He also taught half-timers from

His wife and daughter also taught at the school, and his wife continued the school after John's death.

Levi Haigh wrote a poem about the school, which by his time, was in ruins

This & associated entries use material contributed by David Cant

Langlea School, HipperholmeRef 18-984
Recorded in the 1940s & the 1950s, when the school for younger pupils was at the bottom of Highland Villa, Hipperholme, and the older pupils were at Langlea House

This & associated entries use material contributed by Joan Sugden

Larkhill AcademyRef 18-188
19th century school at Church Lane, Brighouse. Formerly known as Prospect Place Academy. May be named for nearby Larkhill Terrace, Brighouse.

In the 1870s, the Academy was run by Mr Nelson and Mr Young.

In 1877, a pupil won an exhibition to Owen's College, Manchester.

Recorded in 1891

, when Leach Colour Works were later built on the site.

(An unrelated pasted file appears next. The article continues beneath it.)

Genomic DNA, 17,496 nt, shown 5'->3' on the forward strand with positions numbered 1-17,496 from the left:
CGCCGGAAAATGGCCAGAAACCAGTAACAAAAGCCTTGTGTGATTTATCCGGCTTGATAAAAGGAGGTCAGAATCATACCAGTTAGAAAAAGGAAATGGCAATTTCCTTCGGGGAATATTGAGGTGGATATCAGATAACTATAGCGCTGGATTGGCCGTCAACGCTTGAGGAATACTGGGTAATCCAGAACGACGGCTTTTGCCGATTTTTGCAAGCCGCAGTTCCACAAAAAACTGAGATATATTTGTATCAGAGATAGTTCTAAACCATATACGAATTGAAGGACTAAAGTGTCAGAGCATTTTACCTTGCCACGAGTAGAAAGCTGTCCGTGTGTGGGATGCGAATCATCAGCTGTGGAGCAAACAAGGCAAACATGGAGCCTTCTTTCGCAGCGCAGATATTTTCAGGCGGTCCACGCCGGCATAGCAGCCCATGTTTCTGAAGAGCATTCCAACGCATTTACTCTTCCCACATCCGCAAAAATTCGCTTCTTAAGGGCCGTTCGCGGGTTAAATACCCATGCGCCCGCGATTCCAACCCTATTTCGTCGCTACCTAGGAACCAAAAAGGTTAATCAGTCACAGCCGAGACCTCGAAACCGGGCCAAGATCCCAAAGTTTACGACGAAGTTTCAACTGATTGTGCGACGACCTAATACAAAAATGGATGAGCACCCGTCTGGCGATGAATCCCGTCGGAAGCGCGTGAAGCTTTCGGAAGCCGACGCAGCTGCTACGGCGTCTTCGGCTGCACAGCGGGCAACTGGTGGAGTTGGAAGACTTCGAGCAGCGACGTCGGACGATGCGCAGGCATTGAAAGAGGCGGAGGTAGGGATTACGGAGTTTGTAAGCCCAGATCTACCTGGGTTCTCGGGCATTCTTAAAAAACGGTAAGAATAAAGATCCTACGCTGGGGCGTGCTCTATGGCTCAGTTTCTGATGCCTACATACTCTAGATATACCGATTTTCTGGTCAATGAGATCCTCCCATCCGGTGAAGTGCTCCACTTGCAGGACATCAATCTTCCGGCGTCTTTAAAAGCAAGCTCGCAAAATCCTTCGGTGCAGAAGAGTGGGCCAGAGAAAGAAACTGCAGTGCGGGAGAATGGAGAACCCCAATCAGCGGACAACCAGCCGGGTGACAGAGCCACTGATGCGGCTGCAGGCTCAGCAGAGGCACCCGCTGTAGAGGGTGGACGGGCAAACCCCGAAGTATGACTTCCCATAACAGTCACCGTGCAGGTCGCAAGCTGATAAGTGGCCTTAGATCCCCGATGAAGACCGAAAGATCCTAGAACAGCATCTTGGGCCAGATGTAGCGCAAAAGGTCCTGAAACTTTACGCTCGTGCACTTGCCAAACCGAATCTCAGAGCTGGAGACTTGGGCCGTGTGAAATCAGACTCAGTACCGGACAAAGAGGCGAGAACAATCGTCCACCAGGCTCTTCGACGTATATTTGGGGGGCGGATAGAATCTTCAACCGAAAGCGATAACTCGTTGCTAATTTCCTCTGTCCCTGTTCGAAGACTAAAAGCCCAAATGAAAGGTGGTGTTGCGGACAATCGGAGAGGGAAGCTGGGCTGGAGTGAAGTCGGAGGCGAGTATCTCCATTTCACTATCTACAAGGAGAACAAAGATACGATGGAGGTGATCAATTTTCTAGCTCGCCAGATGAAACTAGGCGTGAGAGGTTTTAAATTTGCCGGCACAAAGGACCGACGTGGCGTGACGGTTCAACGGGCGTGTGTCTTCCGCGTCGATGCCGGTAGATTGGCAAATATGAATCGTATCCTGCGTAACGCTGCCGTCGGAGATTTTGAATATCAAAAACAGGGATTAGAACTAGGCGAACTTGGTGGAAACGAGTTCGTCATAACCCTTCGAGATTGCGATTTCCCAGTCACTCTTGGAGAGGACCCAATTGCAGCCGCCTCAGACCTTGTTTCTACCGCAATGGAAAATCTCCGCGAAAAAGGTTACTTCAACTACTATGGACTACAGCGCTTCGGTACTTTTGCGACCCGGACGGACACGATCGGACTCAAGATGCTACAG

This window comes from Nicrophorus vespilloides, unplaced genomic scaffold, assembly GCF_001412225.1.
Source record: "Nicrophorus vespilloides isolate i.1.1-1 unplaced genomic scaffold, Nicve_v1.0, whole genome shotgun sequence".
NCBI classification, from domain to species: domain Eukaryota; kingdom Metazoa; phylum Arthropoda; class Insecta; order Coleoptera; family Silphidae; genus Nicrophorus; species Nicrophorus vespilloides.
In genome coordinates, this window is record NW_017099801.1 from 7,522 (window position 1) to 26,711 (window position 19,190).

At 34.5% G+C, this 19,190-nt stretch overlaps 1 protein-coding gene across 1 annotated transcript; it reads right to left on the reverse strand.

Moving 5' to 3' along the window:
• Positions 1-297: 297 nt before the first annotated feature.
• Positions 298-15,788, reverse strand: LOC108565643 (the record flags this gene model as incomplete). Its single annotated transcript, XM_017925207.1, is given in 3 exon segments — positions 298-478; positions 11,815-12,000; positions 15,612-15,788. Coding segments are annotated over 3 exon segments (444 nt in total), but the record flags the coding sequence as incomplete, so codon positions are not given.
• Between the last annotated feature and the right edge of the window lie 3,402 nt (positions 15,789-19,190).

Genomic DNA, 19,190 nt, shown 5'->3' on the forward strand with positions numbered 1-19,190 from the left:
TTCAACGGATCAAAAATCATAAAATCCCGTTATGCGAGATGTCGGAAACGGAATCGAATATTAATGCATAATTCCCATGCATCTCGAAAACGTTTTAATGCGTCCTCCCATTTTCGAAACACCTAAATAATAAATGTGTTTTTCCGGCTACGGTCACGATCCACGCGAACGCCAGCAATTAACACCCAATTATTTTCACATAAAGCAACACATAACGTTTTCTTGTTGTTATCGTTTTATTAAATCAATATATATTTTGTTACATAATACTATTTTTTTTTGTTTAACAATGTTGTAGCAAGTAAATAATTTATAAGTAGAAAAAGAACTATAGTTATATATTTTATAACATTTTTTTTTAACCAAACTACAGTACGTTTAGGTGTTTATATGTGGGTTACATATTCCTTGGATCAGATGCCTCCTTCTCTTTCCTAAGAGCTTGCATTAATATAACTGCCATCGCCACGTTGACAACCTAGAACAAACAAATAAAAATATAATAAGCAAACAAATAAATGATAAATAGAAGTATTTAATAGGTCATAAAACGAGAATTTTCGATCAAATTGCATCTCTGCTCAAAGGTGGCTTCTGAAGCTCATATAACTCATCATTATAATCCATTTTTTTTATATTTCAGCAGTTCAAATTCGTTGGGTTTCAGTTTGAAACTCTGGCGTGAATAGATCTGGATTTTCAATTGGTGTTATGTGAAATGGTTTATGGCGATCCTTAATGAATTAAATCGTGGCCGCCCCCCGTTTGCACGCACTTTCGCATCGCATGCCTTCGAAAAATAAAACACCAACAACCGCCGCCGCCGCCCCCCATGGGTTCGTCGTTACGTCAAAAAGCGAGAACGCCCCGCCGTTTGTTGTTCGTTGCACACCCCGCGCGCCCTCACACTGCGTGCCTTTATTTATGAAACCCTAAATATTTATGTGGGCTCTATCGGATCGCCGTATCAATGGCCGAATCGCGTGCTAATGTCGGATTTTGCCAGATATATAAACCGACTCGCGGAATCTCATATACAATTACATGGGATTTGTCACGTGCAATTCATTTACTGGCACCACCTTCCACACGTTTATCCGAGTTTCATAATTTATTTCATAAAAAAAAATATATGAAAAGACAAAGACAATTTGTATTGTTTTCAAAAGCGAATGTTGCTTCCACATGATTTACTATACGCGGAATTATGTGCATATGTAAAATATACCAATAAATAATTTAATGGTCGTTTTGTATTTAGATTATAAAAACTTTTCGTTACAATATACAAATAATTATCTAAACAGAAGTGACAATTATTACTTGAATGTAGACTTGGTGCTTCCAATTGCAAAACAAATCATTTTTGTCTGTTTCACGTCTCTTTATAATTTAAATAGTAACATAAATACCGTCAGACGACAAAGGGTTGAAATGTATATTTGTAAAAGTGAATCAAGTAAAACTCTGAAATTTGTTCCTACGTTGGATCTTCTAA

See Miles Sharp

Law's Endowed School, RastrickRef 18-983
Under the terms of Mrs Judd's bequest, the School received £100, the interest of which was to be expended in the purchase of an annual prize for proficiency in Holy Scripture

See Mary Law's Charity School

This & associated entries use material contributed by Roger Beasley

Law Hill School, SouthowramRef 18-448
A school for young ladies opened in the bottom floor of the former warehouse at Law Hill House in 1825 by Misses Patchett after they had moved from their earlier Patchett's Academy, Soyland

This & associated entries use material contributed by Jeffrey Knowles

Law's Seminary, Sowerby BridgeRef 18-704
In 1861, Mrs Charlotte Law ran a seminary at Wharf Street, Sowerby Bridge

Lee's Day SchoolRef 18-192
Established by Abraham Lee in 1851 and held at New Road, Brighouse

Lee Mount Board SchoolRef 18-573